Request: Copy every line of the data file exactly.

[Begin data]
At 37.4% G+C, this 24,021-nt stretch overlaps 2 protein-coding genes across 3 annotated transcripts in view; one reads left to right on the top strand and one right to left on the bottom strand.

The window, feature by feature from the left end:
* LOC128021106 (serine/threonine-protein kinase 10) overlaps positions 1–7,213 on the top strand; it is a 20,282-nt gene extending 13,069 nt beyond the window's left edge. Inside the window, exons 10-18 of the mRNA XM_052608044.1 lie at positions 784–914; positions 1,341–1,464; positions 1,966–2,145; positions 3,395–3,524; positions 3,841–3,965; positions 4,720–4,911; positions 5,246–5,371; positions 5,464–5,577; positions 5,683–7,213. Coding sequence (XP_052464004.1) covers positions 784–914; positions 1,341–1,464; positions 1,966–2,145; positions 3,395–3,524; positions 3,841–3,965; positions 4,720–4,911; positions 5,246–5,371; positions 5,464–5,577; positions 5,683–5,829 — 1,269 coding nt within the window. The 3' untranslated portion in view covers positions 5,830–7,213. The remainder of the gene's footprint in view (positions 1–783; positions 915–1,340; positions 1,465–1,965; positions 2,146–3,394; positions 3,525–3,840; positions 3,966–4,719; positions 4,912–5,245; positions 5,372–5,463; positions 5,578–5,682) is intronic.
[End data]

At 37.4% G+C, this 24,021-nt stretch overlaps 2 protein-coding genes across 3 annotated transcripts in view; one reads left to right on the top strand and one right to left on the bottom strand.

The window, feature by feature from the left end:
* LOC128021106 (serine/threonine-protein kinase 10) overlaps positions 1–7,213 on the top strand; it is a 20,282-nt gene extending 13,069 nt beyond the window's left edge. Inside the window, exons 10-18 of the mRNA XM_052608044.1 lie at positions 784–914; positions 1,341–1,464; positions 1,966–2,145; positions 3,395–3,524; positions 3,841–3,965; positions 4,720–4,911; positions 5,246–5,371; positions 5,464–5,577; positions 5,683–7,213. Coding sequence (XP_052464004.1) covers positions 784–914; positions 1,341–1,464; positions 1,966–2,145; positions 3,395–3,524; positions 3,841–3,965; positions 4,720–4,911; positions 5,246–5,371; positions 5,464–5,577; positions 5,683–5,829 — 1,269 coding nt within the window. The 3' untranslated portion in view covers positions 5,830–7,213. The remainder of the gene's footprint in view (positions 1–783; positions 915–1,340; positions 1,465–1,965; positions 2,146–3,394; positions 3,525–3,840; positions 3,966–4,719; positions 4,912–5,245; positions 5,372–5,463; positions 5,578–5,682) is intronic.